They’re a small group but they have a big voice.
The Barrett Indigenous Culture Association is one of the newest groups to represent diversity at Arizona State University.
Formed last spring by several Native American students in Barrett, the Honors College, the group has been working to make an impact both on campus and off.
“A group of us found each other at Barrett,” said Jennifer Jones, a junior engineering major who is the group’s president.
“The group is essentially driven to bring about a community within Barrett for indigenous students, along with recruiting potential high school students into the university and to Barrett, and to share our culture.”
Jones, who is a member of the Navajo tribe, said that ASU provides a lot of support for Native American students but there is still a need to get the word out about the many tribes in Arizona.
She realized that when she went to England and Ireland last year as part of her Barrett experience.
“When I talk to people from outside of the country, they think we’re gone,” she said.
“And there are also people who say ignorant things about Native Americans in Arizona, so it’s important that we share.”
Bringing more Native students to ASU is part of that. Jones has worked as an ambassador to Chandler-Gilbert Community College, which she attended, and has attended student-recruitment events.
Nilanjana Bhattacharjya, a Barrett professor who is the group’s faculty adviser, said that recruitment was a student-led initiative.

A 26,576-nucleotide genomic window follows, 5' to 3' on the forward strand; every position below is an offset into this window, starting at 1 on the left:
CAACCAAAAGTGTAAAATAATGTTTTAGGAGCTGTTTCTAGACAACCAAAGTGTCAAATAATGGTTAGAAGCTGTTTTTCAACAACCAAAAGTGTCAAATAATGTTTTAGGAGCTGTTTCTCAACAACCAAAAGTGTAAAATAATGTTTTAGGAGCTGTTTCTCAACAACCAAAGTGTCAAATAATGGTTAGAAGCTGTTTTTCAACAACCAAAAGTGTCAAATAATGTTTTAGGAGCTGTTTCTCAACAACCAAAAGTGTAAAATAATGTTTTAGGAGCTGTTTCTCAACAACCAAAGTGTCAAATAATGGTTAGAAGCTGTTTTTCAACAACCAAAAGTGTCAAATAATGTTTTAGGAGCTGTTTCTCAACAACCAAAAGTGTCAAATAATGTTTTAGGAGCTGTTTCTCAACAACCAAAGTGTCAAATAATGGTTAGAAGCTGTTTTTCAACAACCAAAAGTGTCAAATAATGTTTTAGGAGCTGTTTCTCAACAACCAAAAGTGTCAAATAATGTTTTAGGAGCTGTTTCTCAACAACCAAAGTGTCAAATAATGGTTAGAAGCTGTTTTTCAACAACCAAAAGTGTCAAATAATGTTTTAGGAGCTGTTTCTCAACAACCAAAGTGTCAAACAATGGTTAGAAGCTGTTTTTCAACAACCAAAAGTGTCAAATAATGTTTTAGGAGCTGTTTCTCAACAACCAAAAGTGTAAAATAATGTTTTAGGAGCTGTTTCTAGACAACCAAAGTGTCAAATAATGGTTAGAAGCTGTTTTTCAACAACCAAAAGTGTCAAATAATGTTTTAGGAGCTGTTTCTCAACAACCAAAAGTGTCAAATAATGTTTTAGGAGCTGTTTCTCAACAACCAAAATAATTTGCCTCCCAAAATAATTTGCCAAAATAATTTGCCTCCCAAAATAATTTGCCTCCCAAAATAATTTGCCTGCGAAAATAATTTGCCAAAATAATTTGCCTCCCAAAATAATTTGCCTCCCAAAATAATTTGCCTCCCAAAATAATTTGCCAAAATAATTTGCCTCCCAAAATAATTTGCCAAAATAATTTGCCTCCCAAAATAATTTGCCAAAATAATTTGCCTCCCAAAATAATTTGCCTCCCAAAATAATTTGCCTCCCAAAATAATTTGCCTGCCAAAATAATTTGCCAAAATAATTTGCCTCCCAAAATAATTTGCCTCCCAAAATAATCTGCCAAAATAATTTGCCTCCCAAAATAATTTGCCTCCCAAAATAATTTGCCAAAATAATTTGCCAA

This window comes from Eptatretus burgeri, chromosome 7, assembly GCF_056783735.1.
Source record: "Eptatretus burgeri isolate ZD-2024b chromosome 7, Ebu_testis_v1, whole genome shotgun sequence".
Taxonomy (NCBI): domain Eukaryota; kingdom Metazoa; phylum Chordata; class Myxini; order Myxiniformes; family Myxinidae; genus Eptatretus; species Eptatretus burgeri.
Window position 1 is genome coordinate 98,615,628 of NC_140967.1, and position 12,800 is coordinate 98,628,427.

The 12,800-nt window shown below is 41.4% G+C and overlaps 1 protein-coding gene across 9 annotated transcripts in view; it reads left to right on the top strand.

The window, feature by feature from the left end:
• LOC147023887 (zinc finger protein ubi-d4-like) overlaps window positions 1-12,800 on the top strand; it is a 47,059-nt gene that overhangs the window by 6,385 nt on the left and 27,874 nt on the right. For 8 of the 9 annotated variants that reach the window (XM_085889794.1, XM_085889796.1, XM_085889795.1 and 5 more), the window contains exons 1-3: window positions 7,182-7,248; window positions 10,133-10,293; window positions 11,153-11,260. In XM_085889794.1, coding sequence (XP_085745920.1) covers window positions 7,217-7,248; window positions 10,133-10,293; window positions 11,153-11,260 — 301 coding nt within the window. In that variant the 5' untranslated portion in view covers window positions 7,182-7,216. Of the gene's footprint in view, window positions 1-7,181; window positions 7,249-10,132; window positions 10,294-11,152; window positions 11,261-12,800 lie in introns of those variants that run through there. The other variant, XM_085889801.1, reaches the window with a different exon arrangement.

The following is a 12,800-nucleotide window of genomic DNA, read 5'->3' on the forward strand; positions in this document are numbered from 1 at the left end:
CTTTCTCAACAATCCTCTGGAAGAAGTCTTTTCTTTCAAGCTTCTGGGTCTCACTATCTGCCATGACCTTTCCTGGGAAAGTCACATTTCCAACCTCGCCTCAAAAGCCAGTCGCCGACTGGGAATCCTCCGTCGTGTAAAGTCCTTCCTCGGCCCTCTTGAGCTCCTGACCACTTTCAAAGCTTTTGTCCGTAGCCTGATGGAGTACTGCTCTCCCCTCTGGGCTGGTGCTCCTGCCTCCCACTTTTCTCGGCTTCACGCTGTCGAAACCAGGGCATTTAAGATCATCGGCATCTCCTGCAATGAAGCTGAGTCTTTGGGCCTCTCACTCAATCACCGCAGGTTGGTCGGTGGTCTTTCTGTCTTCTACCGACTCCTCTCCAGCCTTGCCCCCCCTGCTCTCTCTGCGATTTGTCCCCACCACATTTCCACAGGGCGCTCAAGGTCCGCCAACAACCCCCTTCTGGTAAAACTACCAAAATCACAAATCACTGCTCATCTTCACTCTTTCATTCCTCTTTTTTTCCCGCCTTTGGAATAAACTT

“They want to go back to their high schools and to reservation high schools to talk to the students,” she said.
“It’s very powerful when students who look like them say ‘you too can come to Barrett.' "
A highlight for the Barrett group was talking to author Sherman Alexie, who visited Barrett in September to deliver the Flinn Foundation Centennial Lecture (pictured above). Alexie grew up on the Spokane Indian Reservation and has written poetry and novels about the Indian experience in America.
Members of the Barrett association gave Alexie a tour of the campus and described the resources available to Native students.
The Barrett association wants to accept members and share culture from all indigenous groups, such as Pacific Islanders, and not just Native American tribes, Jones said.
“Barrett is a small community and we’re a small group in it,” she said. “We want people to see us.”
This month, the association is participating in Native American Heritage Month, a series of events sponsored by several groups on all campuses. Some of the events are:
Thursday, Nov. 5: Lunch lecture, “The Return of Indian Treaty Making,” by ASU Law professor Robert Clinton, 12:15 p.m., Armstrong Hall, Tempe campus, hosted by the Indian Law Program.
Thursday, Nov. 5: “History and Uses of Native Herbs,” 4 p.m., Colley Ballroom A, Polytechnic campus, hosted by the American Indian Science and Engineering Society.
Saturday, Nov. 7: “Community Conversations About Identity and Culture: The Cost of Indigenous Stereotypes and Mascots,” 9 a.m. to noon, Burton Barr Library, 1221 N. Central Ave., Phoenix, hosted by Project Humanities.
Saturday, Nov. 7: Pow Wow, 11 a.m. to 10 p.m., featuring singers, dancers and other activities on the Fletcher Library Lawn, West campus, hosted by the Native American Events Committee.
Tuesday, Nov. 10: Barrett Indigenous Culture Association general meeting, 6:30 p.m., Sage South, Room 242, Tempe campus.
Thursday, Nov. 12: Indigenous Heritage Feast, 5 to 7:30 p.m., Secret Garden at Dixie Gammage Hall, Tempe campus, hosted by Light is Life Food Sovereignty Project.
Tuesday, Nov. 17: Fry bread sale, 10 a.m. to 2 p.m., Student Services lawn, Tempe campus, hosted by Native American Business Organization.
Thursday, Nov. 19: “One Word – Indian – Two Communities,” 6 to 8 p.m., Sparky’s Den, Memorial Union, Tempe campus, hosted by the Barrett Indigenous Culture Association and the Indian Students Association.
Friday, Nov. 20: “Transgender Day of Remembrance,” 3 to 5 p.m., Delph Courtyard, West campus, hosted by the Rainbow Coalition.
For a complete listing of events, visit the Facebook page of ASU’s American Indian Council.